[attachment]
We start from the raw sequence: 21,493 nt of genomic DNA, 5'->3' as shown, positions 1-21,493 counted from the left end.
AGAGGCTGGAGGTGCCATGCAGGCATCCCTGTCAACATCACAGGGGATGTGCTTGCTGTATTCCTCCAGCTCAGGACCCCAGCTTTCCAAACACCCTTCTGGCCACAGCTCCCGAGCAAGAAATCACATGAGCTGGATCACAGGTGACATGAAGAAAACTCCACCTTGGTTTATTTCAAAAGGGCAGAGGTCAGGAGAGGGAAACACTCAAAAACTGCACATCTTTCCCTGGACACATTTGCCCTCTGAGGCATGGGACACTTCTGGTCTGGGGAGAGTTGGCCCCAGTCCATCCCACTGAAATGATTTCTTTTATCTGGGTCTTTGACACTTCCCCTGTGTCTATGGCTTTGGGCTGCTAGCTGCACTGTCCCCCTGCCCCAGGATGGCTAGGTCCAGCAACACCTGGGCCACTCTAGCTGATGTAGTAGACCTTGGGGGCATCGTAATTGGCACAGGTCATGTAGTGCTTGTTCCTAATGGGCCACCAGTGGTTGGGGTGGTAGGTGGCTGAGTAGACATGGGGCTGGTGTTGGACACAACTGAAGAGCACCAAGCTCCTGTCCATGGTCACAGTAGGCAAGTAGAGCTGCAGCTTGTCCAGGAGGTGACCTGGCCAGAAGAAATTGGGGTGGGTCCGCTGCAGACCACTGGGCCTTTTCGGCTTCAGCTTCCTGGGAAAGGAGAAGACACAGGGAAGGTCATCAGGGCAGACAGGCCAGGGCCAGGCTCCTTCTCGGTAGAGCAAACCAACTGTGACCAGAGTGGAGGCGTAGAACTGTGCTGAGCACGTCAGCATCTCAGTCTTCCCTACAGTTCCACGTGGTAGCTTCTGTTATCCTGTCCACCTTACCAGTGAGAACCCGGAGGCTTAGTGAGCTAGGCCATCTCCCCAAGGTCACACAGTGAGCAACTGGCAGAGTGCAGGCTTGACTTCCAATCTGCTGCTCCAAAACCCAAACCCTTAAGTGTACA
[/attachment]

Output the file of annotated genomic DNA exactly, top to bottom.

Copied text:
We start from the raw sequence: 21,493 nt of genomic DNA, 5'->3' as shown, positions 1-21,493 counted from the left end.
AGAGGCTGGAGGTGCCATGCAGGCATCCCTGTCAACATCACAGGGGATGTGCTTGCTGTATTCCTCCAGCTCAGGACCCCAGCTTTCCAAACACCCTTCTGGCCACAGCTCCCGAGCAAGAAATCACATGAGCTGGATCACAGGTGACATGAAGAAAACTCCACCTTGGTTTATTTCAAAAGGGCAGAGGTCAGGAGAGGGAAACACTCAAAAACTGCACATCTTTCCCTGGACACATTTGCCCTCTGAGGCATGGGACACTTCTGGTCTGGGGAGAGTTGGCCCCAGTCCATCCCACTGAAATGATTTCTTTTATCTGGGTCTTTGACACTTCCCCTGTGTCTATGGCTTTGGGCTGCTAGCTGCACTGTCCCCCTGCCCCAGGATGGCTAGGTCCAGCAACACCTGGGCCACTCTAGCTGATGTAGTAGACCTTGGGGGCATCGTAATTGGCACAGGTCATGTAGTGCTTGTTCCTAATGGGCCACCAGTGGTTGGGGTGGTAGGTGGCTGAGTAGACATGGGGCTGGTGTTGGACACAACTGAAGAGCACCAAGCTCCTGTCCATGGTCACAGTAGGCAAGTAGAGCTGCAGCTTGTCCAGGAGGTGACCTGGCCAGAAGAAATTGGGGTGGGTCCGCTGCAGACCACTGGGCCTTTTCGGCTTCAGCTTCCTGGGAAAGGAGAAGACACAGGGAAGGTCATCAGGGCAGACAGGCCAGGGCCAGGCTCCTTCTCGGTAGAGCAAACCAACTGTGACCAGAGTGGAGGCGTAGAACTGTGCTGAGCACGTCAGCATCTCAGTCTTCCCTACAGTTCCACGTGGTAGCTTCTGTTATCCTGTCCACCTTACCAGTGAGAACCCGGAGGCTTAGTGAGCTAGGCCATCTCCCCAAGGTCACACAGTGAGCAACTGGCAGAGTGCAGGCTTGACTTCCAATCTGCTGCTCCAAAACCCAAACCCTTAAGTGTACA